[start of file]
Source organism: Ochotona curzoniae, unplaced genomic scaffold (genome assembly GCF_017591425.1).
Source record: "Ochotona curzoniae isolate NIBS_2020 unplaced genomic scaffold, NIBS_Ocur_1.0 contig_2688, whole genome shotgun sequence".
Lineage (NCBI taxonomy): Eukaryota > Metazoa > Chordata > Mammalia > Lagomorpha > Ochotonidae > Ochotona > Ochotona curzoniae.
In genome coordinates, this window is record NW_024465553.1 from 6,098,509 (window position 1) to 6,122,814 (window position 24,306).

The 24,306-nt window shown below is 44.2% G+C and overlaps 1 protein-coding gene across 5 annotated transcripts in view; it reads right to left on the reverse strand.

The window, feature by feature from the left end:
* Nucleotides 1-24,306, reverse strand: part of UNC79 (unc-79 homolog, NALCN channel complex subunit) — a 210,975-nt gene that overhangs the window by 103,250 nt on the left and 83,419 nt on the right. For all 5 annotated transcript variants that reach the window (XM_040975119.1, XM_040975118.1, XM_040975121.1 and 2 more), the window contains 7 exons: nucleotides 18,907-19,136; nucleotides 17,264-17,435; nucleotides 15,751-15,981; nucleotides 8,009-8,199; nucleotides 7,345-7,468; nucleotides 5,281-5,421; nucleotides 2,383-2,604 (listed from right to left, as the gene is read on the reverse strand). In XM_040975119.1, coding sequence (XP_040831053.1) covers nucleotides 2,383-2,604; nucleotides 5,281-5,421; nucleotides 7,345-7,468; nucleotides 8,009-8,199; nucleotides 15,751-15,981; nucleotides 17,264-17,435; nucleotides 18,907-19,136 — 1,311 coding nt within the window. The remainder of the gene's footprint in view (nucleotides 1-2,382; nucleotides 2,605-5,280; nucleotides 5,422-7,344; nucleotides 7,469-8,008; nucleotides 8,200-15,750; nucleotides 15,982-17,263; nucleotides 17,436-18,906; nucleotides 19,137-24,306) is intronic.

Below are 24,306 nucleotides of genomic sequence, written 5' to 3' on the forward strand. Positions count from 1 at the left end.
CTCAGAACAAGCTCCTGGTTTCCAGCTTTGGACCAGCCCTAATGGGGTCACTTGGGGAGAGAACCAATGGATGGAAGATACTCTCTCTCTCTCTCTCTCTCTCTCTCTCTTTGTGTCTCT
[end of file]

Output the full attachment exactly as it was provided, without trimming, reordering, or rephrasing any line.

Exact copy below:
Source organism: Ochotona curzoniae, unplaced genomic scaffold (genome assembly GCF_017591425.1).
Source record: "Ochotona curzoniae isolate NIBS_2020 unplaced genomic scaffold, NIBS_Ocur_1.0 contig_2688, whole genome shotgun sequence".
Lineage (NCBI taxonomy): Eukaryota > Metazoa > Chordata > Mammalia > Lagomorpha > Ochotonidae > Ochotona > Ochotona curzoniae.
In genome coordinates, this window is record NW_024465553.1 from 6,098,509 (window position 1) to 6,122,814 (window position 24,306).

The 24,306-nt window shown below is 44.2% G+C and overlaps 1 protein-coding gene across 5 annotated transcripts in view; it reads right to left on the reverse strand.

The window, feature by feature from the left end:
* Nucleotides 1-24,306, reverse strand: part of UNC79 (unc-79 homolog, NALCN channel complex subunit) — a 210,975-nt gene that overhangs the window by 103,250 nt on the left and 83,419 nt on the right. For all 5 annotated transcript variants that reach the window (XM_040975119.1, XM_040975118.1, XM_040975121.1 and 2 more), the window contains 7 exons: nucleotides 18,907-19,136; nucleotides 17,264-17,435; nucleotides 15,751-15,981; nucleotides 8,009-8,199; nucleotides 7,345-7,468; nucleotides 5,281-5,421; nucleotides 2,383-2,604 (listed from right to left, as the gene is read on the reverse strand). In XM_040975119.1, coding sequence (XP_040831053.1) covers nucleotides 2,383-2,604; nucleotides 5,281-5,421; nucleotides 7,345-7,468; nucleotides 8,009-8,199; nucleotides 15,751-15,981; nucleotides 17,264-17,435; nucleotides 18,907-19,136 — 1,311 coding nt within the window. The remainder of the gene's footprint in view (nucleotides 1-2,382; nucleotides 2,605-5,280; nucleotides 5,422-7,344; nucleotides 7,469-8,008; nucleotides 8,200-15,750; nucleotides 15,982-17,263; nucleotides 17,436-18,906; nucleotides 19,137-24,306) is intronic.

Below are 24,306 nucleotides of genomic sequence, written 5' to 3' on the forward strand. Positions count from 1 at the left end.
CTCAGAACAAGCTCCTGGTTTCCAGCTTTGGACCAGCCCTAATGGGGTCACTTGGGGAGAGAACCAATGGATGGAAGATACTCTCTCTCTCTCTCTCTCTCTCTCTCTCTTTGTGTCTCT